Suddenly, paper towels and razors are luxury items. The internet and hot water are available on the good days. When my daughter gets the wind knocked out of her, and a few bruises falling out of a tree, or off a see saw, my first thought is to pray she doesn’t have to go to the hospital. Because how will we pay for it, and even if we could, who want to go to THAT hospital? It’s a little like chaos. It is, as the joker noted, fair. More than fair, because it’s about time we experience a taste of what passes for normal in most countries. It is less than fair, because it’s about time we experience what passes for normal, and we still haven’t even gotten there. We feel safe, we eat, we have a few bedrooms, and most months, we can come up with the money for Turtle’s sport. Someone buys us tickets home, when the dominoes start tipping. But the deep grammar is there, causing a sea quake, robbing our small island of peace. If I could just forget all those expectations, it would be so much easier to enjoy the view.
There is an image circulating the internet (our should I say Pinterest?) that has resonated with me for the last year. It says “Don’t let comparison steal your joy.” I realized awhile ago that social media sites like Facebook and Instagram can have a numbing effect, when you see all the shiny happy parts of other people’s lives, and feel like you somehow missed the boat. I have learned to take them with a bucket of salt, and realized that a major factor for curating the appearance of a happy life is a great camera and some photographic talent (I have neither). I wouldn’t mind if a few people posted status updates that said things like “electricity got cut again,” and “screaming match with 10 year old again. Isn’t it a little early for puberty?” But the internet is not REAL. So of course, the things we put on the internet are not real.
I recently read “The Hole in our Gospel,” written by the founder of World Vision, and I was struck when I reached a chapter about a man who travels abroad, and while staying in a home as a border, does his host a favor by emptying her bathtub of the still water collected there. When he lets her know about the “favor” he did her, she begins to cry, because the tub had been full of the only clean water she would have for a month. What a good illustration of people who have no idea about want meeting those who do. We grow up with this 1950’s maxim about eating everything on our plate, because people “in Africa” have nothing to eat. And somehow, that to has a numbing effect on us. Of course people in Africa have nothing to eat, because they live IN AFRICA. That’s somehow part of the plan, so it doesn’t seem so horrifying.
I follow a blogger who works with midwives, helping foment rural health care in Zambia. One of her recent posts is about trying to offer solace to a mother who lost her fifth baby. FIFTH baby. And in her post, she says: “I have heard of hospital staff withholding medication or giving lethal doses to patients whose lives they deemed worthless.” (Every Minute of Every Day) And I can’t help but think of the Joker, and “the plan.” Lately, I have been thinking and reading a lot about abortion, primarily in America, and was rocked when I was diverted to a page about the enforcement of the single child policy in China, and the many abuses and murders that have been committed against Chinese families to enforce it.
It took my breath away a little, to realize that in all my years of grieving over an inability to have a second child, I NEVER thought about the fact that there is an entire enormous COUNTRY where EVERYONE is only allowed ONE child-because that is the PLAN. And if you breach it, your family members will be detained and tortured, some murdered. Your nearly full term babies will be ripped from your womb, and as a woman, you will be forced to undergo a process of sterilization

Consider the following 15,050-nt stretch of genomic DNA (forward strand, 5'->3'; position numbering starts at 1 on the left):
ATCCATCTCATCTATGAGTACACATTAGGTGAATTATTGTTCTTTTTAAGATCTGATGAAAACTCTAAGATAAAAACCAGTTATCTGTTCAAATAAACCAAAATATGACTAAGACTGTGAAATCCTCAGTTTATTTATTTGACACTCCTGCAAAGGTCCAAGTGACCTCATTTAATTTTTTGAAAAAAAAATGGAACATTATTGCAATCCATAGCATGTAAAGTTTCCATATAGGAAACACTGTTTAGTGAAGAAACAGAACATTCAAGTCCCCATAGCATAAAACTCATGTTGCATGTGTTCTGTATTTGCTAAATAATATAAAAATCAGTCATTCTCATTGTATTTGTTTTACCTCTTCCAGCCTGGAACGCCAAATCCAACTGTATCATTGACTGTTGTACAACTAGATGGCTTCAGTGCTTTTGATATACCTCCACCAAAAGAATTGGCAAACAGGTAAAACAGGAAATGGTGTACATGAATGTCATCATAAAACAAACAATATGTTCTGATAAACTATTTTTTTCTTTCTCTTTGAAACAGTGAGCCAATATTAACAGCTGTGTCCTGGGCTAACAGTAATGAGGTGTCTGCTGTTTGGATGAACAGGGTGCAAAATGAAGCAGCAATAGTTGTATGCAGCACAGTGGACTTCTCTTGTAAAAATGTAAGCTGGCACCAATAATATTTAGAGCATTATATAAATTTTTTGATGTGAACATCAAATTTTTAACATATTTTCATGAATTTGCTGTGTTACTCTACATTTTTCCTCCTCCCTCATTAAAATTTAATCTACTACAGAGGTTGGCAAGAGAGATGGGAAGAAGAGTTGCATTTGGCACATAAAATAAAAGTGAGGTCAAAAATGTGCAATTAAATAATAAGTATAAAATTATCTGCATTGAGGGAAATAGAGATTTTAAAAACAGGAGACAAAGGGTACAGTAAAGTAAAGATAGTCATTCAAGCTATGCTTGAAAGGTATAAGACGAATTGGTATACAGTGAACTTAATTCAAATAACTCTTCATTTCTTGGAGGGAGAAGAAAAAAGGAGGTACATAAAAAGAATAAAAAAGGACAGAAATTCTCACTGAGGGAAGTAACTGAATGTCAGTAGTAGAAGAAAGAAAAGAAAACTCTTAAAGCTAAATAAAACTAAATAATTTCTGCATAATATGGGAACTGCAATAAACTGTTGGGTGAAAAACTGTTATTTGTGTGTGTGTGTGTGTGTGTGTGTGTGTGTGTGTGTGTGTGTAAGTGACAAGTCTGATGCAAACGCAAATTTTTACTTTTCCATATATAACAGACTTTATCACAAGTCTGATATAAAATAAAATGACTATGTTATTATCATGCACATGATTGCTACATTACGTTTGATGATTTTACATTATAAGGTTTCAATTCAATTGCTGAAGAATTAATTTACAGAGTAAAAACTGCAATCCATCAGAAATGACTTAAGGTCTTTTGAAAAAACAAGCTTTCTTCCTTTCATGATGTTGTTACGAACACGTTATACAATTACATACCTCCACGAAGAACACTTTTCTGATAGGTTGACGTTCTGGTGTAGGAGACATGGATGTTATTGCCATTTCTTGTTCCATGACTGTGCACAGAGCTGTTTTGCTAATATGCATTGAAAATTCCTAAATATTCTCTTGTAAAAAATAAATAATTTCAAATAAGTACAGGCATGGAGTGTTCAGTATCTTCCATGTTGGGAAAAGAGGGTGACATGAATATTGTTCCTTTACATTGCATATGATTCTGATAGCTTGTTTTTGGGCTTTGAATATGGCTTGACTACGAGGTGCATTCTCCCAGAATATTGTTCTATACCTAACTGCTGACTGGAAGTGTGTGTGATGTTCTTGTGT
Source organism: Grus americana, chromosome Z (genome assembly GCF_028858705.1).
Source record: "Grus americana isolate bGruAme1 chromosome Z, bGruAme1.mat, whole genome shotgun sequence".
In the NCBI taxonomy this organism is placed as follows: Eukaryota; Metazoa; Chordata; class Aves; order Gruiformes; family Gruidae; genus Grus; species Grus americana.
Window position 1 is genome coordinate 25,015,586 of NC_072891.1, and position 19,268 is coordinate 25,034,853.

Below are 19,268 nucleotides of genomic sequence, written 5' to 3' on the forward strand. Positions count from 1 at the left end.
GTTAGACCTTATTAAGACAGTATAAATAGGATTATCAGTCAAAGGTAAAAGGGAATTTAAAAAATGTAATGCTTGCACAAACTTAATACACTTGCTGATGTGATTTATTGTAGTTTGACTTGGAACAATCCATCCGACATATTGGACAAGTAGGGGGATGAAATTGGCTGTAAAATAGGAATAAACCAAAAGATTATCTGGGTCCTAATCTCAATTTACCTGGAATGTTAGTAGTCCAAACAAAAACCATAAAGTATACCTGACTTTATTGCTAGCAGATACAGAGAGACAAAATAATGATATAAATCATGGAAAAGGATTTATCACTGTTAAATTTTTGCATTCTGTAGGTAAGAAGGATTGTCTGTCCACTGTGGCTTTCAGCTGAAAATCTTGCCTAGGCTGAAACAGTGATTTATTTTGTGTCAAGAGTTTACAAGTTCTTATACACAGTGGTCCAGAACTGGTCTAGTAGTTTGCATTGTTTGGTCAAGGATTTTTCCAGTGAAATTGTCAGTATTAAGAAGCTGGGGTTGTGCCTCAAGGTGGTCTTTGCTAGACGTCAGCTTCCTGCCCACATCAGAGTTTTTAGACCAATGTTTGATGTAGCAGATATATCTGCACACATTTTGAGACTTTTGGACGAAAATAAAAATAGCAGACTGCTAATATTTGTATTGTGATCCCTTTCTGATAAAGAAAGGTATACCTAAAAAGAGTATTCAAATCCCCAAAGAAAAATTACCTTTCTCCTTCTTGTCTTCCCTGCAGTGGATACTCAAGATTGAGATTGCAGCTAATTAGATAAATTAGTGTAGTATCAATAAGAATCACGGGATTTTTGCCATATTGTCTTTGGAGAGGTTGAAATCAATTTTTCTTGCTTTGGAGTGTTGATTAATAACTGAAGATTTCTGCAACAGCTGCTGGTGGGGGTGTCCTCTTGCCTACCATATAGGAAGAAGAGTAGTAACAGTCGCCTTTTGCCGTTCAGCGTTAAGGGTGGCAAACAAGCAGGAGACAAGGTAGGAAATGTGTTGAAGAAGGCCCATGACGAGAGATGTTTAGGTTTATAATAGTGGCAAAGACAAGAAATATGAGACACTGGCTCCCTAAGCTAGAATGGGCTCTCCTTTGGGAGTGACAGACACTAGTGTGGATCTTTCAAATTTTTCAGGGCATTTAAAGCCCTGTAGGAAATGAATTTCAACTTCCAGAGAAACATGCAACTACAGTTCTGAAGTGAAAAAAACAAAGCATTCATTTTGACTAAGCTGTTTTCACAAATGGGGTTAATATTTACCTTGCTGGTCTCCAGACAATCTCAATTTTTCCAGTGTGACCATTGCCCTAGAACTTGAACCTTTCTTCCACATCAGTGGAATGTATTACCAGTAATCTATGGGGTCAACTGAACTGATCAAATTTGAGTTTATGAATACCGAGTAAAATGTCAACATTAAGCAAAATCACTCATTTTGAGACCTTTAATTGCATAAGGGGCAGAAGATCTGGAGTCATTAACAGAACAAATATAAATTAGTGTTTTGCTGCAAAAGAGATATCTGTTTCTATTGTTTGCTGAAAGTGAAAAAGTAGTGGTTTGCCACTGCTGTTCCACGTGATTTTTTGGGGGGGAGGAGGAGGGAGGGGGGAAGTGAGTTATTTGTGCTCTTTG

(http://www.marieclaire.com/world-reports/news/chinas-one-child-law). Why don’t we hear more about this? Why isn’t it all over the news? Why don’t we hear a whole lot more about a whole lot more things? I am guessing because they are all part of the “plan.” Of course, ironically, this year there have been 964,340 babies aborted in the US (http://www.numberofabortions.com/) to date, because they are NOT part of the plan. This is a big difference between the US and Chile. Abortion is still illegal here. And it changes the culture. Everything is not dominated by a PLAN. We don’t go to parties at X time (of course everyone is late here!), we don’t leave parties at X time, we don’t go to bed at X time, and if you get knocked up, you are going to have that baby. Which means no man is going to pressure you to get “rid” of your baby, because it’s not convenient to him. No parent is going to push a child towards an abortion clinic, because it gets in the way of college (the plan). People adapt. Children are CHERISHED. Because they are not the fruit of a plan. They are gifts. They are adventures. They are what life is ABOUT.
My daughter is anti-type A. I think, on a scale, she’s about a Z. I hover somewhere around G. Which means there is a rub. We have endeavored to take morning walks before we start our school day, so she can exercise her anger, which has lead to the untimely deaths of a few bugs. It’s our new plan to avoid a bug holocaust. But, I am ever mindful of the hour, because we have to get other things done, besides the walk. So mindful, that many mornings sound like this:
“Mommy, look at the flower!”
“Yes Turtle, that’s great. Keep marching.”
“Mommy, look at the ladybug.”
“*Sigh* Amazing. Please keep walking.”
“Mommy, look at the Hummingbird!”
“Ack! I don’t CARE about the hummingbird. We have to get HOME. Puh-LEASE WALK!”
(By the way, in the interest of full disclosure, we repeat this scene OFTEN). We recently had one of these interactions, and I had a temporary moment of sanity, and thought “what? I don’t CARE about a hummingbird? My daughter’s great passion? One of God’s greatest works of art?” But it wasn’t part of the plan! So we stopped, and it happened. A small crescendo of joy, as I stood in a dilapidated park with my very unplanned child, and watching a tiny jeweled miracle dart around, on a beautiful warm day, under a lovely tree.
I know some of us are type A, and we need a plan. A plan is not bad! I’m not saying it is. But slavery to a plan, happiness built on the realization of that plan ROBS our JOY. So my halloween wish for all of us (can I have a halloween wish?) is that we all embrace a little chaos; that we relinquish our dependence on the plan, and that we are more aware of our brother’s and sister’s around the world that are suffering, and don’t accept is as part of any plan. My new maxim is “Don’t let the PLAN steal your joy, or anyone else’s.”